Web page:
We are strengthening partnerships around all our efforts, and at every stage along the peace continuum from conflict prevention and resolution to peacekeeping, peacebuilding and long-term development. We are moving decisively towards a new era of collaboration and more integrated action to ensure that our efforts in the field have a real impact in people’s lives. Resident coordinators are now better equipped to lead United Nations country teams in joint analysis, planning and programming and addressing root causes of crisis.
A brand-new development coordination office in New York provides a clear interface to work with other pillars. And our country teams are collaborating more closely with host Governments, financial institutions, regional organizations and multilateral and bilateral donors.
The report includes concrete examples of peacebuilding results on the ground and demonstrates how peacebuilding objectives are increasingly mainstreamed across the system. The reformed development system is also about enabling and empowering the expertise of individual entities of the United Nations family.
New areas of collaboration between pillars have emerged, including in support of countries and regions managing climate-related security risks. And, as requested by Member States, we have invested in our partnerships. Cooperation between the United Nations and the African Union has been further strengthened, including through shared support for the African Women Leaders Network.
We have also strengthened our work with the World Bank Group, a key partner in peacebuilding efforts. As the Bank implements its fragility, conflict and violence strategy and deepens its support for prevention, I see the opportunity for even deeper cooperation.
I also see potential for more institutional cooperation in peacebuilding settings with the International Monetary Fund (IMF). I have been discussing it in-depth with the IMF Director General [Managing Director and Chair of the Executive Board]. Together, we have moved a long way toward realizing the 2005 vision for peacebuilding and implementing the 2016 resolutions.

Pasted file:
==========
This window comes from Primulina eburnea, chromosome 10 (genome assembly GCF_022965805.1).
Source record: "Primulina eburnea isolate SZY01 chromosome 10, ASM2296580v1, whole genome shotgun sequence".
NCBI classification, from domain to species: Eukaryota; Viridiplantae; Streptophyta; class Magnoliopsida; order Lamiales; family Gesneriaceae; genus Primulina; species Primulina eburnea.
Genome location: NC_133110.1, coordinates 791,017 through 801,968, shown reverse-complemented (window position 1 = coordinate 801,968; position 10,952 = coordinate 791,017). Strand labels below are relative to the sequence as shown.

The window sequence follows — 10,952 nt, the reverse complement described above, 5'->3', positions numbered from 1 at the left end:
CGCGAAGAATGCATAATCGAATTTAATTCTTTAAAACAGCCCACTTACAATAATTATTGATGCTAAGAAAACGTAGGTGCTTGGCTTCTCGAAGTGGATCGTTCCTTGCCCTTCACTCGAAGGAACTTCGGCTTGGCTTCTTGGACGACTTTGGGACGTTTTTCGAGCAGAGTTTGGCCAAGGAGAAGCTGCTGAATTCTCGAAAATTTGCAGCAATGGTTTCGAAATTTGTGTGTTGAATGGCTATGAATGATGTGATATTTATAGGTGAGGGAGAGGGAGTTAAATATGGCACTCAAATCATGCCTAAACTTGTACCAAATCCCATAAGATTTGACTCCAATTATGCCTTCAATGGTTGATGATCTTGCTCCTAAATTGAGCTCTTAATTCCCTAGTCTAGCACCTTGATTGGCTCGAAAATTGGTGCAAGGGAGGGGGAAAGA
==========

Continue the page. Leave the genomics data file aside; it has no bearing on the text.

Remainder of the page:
But, despite the progress, let me be candid: adequate, predictable and sustained financing for peacebuilding remains a critical challenge. Examples on the Peacebuilding Fund’s impact on the ground are reflected in the report. But, while the Fund is recognized by everyone as a catalytic support for national peacebuilding priorities, it is still severely underfunded.
In 2019, the Peacebuilding Fund approved investments of $191 million in 34 countries, with 40 per cent of all investments supporting gender equality and women’s empowerment. Contributions have almost doubled. However, the required “quantum leap” in support for the Fund has not yet been achieved, as support for some peacebuilding efforts were postponed or denied in 2019.
If we were to respond fully to the present rate of requests, the Fund would be completely depleted by early 2021. In 2018, I presented options to increase, restructure and better prioritize funding of our peacebuilding activities. Since then, there has been really no progress, and I urge Member States to reconsider those options. As I have repeatedly stated, funding can make or break our reforms.
This report stresses the importance of adequate programmatic funding to support mandated peacebuilding activities in peacekeeping settings, and the role that the peacebuilding architecture can play in fostering national ownership and sustainable outcomes. I also urge donors to commit to spending at least 20 per cent of official development assistance on peacebuilding priorities in conflict-affected settings.
I welcome the concept of good peacebuilding donorship, which demands more coherent approaches within donor institutions and between donors and International Financial Institutions, especially in times of crisis, when efficiency is critical. In the throes of the COVID-19 pandemic, we depend on the resolve of Member States to ensure adequate and predictable financing for peacebuilding for stronger and more resilient societies.
This can only be done in full complementarity with humanitarian, development and human rights support, and with a focus on leaving no one behind. This is a historic challenge for all of us, and one that we can only meet by working together. Excellencies, I wish you well in advancing the course set in 2016. Sustaining peace is a greater imperative than ever. It requires that we urgently recommit to the principles and mandates of the United Nations Charter — both in spirit and in practice. Thank you.